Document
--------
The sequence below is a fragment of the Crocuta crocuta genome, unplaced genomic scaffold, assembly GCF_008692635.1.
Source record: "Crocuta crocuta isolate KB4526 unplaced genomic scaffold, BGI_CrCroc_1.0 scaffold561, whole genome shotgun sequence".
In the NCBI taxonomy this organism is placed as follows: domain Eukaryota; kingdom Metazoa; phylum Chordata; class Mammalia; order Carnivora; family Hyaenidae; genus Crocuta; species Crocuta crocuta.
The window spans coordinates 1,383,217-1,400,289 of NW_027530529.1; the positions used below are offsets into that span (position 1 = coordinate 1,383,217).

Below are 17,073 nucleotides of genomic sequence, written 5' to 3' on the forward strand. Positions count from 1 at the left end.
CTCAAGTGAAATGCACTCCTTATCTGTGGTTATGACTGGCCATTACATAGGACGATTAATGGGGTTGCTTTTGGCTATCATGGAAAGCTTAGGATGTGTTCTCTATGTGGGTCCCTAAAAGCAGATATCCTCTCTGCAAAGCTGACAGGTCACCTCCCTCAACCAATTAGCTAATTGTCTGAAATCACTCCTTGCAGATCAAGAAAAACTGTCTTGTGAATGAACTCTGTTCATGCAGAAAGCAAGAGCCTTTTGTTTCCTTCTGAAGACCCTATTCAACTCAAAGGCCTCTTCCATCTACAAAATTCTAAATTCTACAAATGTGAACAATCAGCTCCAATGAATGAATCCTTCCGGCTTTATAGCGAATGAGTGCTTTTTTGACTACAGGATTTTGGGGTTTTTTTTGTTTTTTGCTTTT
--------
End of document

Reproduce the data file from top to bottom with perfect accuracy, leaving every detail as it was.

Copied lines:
The sequence below is a fragment of the Crocuta crocuta genome, unplaced genomic scaffold, assembly GCF_008692635.1.
Source record: "Crocuta crocuta isolate KB4526 unplaced genomic scaffold, BGI_CrCroc_1.0 scaffold561, whole genome shotgun sequence".
In the NCBI taxonomy this organism is placed as follows: domain Eukaryota; kingdom Metazoa; phylum Chordata; class Mammalia; order Carnivora; family Hyaenidae; genus Crocuta; species Crocuta crocuta.
The window spans coordinates 1,383,217-1,400,289 of NW_027530529.1; the positions used below are offsets into that span (position 1 = coordinate 1,383,217).

Below are 17,073 nucleotides of genomic sequence, written 5' to 3' on the forward strand. Positions count from 1 at the left end.
CTCAAGTGAAATGCACTCCTTATCTGTGGTTATGACTGGCCATTACATAGGACGATTAATGGGGTTGCTTTTGGCTATCATGGAAAGCTTAGGATGTGTTCTCTATGTGGGTCCCTAAAAGCAGATATCCTCTCTGCAAAGCTGACAGGTCACCTCCCTCAACCAATTAGCTAATTGTCTGAAATCACTCCTTGCAGATCAAGAAAAACTGTCTTGTGAATGAACTCTGTTCATGCAGAAAGCAAGAGCCTTTTGTTTCCTTCTGAAGACCCTATTCAACTCAAAGGCCTCTTCCATCTACAAAATTCTAAATTCTACAAATGTGAACAATCAGCTCCAATGAATGAATCCTTCCGGCTTTATAGCGAATGAGTGCTTTTTTGACTACAGGATTTTGGGGTTTTTTTTGTTTTTTGCTTTT